A thorough working knowledge of periorbital and eyelid anatomy (discussed in Chapter 9) is essential for successful blepharoplasty. In addition, just as the brow and glabellar areas affect the upper eyelids, the midfacial structures influence the position, tone, contour, and function of the lower eyelid and must be considered in surgical planning.
Surgical preparation involves marking excess skin for excision prior to infiltration of local anesthetic. The surgeon can determine the amount of skin to be excised by grasping the upper eyelid skin with toothless forceps and identifying the amount of redundancy (pinch technique). To avoid excessive skin removal, the surgeon usually leaves at least 20 mm of skin remaining between the inferior border of the brow and the upper eyelid margin (Fig 12-26).
Upper blepharoplasty begins with the surgeon incising along the lines marked on the upper eyelid. The surgeon removes skin and then may selectively remove orbicularis and a conservative amount of orbital fat to reshape the upper eyelid. Adjunctive procedures to reform the eyelid crease and reposition the lacrimal gland may be necessary.
Lower blepharoplasty can be accomplished through a transconjunctival incision or a transcutaneous, infraciliary incision (Video 12-10). The transconjunctival incision offers a lower rate of postoperative eyelid retraction and absence of an external postoperative scar (Fig 12-27). The preoperative evaluation defines the location and extent of lower eyelid fat prolapse and thus determines the boundaries of surgical excision. The surgeon should be aware of the location of the inferior oblique muscle, which is between the medial and central fat pads. As in the upper eyelid, the medial fat pad of the lower eyelid is less yellow than the lateral fat pads. The central fat compartment is separated from the lateral fat compartment by the arcuate expansion of the inferior oblique muscle; removal or incision of this arcuate expansion may improve access to the lateral fat pad. The surgeon can remove or reposition the fat. Horizontal tightening or resuspension (see Fig 12-2) is often performed with lower blepharoplasty.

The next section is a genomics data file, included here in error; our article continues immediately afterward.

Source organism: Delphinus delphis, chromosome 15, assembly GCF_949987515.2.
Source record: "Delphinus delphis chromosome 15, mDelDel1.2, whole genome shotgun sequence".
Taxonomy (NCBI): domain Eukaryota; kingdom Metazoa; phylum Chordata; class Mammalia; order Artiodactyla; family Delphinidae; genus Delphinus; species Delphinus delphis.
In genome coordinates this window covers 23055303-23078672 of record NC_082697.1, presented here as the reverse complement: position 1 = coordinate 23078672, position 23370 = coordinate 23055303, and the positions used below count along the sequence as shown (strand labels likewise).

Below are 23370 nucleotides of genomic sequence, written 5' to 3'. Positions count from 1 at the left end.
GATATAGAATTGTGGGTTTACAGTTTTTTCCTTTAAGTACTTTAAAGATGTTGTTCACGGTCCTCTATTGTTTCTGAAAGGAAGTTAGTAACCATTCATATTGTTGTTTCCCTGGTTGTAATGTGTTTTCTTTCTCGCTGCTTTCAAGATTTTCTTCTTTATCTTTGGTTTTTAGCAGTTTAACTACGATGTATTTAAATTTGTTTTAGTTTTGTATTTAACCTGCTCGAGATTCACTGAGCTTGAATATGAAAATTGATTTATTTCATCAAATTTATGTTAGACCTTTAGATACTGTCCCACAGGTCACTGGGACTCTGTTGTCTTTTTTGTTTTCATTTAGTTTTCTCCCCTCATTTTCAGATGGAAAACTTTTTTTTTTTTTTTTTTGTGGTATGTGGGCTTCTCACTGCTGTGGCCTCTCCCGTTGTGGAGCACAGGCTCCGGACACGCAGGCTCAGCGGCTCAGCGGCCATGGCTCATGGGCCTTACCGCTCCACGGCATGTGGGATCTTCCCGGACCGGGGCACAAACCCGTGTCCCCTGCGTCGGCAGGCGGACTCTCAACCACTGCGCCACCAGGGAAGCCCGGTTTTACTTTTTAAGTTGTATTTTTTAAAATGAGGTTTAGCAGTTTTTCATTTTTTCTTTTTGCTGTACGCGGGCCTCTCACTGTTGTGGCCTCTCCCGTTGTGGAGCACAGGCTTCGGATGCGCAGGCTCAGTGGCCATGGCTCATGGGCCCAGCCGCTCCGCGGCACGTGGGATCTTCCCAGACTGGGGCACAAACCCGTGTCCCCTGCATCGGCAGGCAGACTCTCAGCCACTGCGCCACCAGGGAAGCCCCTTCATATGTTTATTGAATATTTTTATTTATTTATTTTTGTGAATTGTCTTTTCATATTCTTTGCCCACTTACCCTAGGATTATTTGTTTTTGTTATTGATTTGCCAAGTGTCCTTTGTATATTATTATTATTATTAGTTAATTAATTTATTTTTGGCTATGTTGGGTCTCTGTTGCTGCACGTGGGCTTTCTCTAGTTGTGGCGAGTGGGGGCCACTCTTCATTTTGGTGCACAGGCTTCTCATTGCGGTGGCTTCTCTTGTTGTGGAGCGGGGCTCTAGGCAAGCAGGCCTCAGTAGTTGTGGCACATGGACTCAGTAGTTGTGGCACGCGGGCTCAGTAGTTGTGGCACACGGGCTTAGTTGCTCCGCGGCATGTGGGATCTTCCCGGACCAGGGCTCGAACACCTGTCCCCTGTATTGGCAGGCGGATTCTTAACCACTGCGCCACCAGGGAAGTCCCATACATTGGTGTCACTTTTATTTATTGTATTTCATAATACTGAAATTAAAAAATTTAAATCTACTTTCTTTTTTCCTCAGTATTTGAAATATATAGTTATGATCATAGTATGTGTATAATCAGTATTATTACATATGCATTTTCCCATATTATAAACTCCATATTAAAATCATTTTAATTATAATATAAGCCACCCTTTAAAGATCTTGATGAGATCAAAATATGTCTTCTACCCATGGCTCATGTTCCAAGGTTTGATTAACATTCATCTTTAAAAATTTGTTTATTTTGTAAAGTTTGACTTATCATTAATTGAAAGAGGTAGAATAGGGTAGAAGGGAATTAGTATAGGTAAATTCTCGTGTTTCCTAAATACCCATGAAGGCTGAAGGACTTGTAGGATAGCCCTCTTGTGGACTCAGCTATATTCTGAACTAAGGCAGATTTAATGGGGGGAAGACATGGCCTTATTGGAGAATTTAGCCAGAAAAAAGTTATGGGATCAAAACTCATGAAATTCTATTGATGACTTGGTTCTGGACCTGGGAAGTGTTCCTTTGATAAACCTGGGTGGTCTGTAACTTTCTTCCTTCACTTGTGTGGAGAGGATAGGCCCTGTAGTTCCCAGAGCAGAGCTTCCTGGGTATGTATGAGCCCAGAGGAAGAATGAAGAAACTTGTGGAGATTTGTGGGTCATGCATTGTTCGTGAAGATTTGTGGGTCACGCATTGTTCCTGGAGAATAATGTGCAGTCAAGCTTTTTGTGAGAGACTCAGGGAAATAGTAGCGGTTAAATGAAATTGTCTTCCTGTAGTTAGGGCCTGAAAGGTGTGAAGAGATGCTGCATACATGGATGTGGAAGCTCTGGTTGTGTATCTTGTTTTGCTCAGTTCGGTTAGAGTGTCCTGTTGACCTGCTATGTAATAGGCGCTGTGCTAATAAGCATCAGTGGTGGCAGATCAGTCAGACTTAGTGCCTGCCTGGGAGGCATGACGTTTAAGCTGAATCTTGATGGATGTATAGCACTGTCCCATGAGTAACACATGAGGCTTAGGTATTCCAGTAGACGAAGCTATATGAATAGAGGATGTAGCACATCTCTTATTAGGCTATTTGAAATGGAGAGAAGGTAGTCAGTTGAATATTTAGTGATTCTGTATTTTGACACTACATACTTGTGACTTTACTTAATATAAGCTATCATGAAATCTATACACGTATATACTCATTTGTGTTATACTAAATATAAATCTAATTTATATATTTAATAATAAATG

Lower blepharoplasty. Reproduced with permission from Korn BS, Kikkawa DO, eds.
Video Atlas of Oculofacial Plastic and Reconstructive Surgery. Philadelphia: Elsevier/Saunders; 2011.
Figure 12-27 Photos taken before (A) and after (B) lower eyelid blepharoplasty through a transconjunctival approach.
(Courtesy of Bobby S. Korn, MD, PhD.)
After structural alteration of the lower eyelid (eg, fat removal, fat transposition, midface resuspension, horizontal eyelid tightening), skin removal can be performed. When skin resection is necessary, an infraciliary incision is used to remove only the skin, while preserving the underlying orbicularis muscle. It is important to note that aggressive skin removal during lower blepharoplasty increases the risk of lower eyelid contour abnormalities, retraction, and ectropion. This risk can be minimized with conservative skin removal and lower eyelid tightening.
Excerpted from BCSC 2020-2021 series: Section 10 - Glaucoma. For more information and to purchase the entire series, please visit https://www.aao.org/bcsc.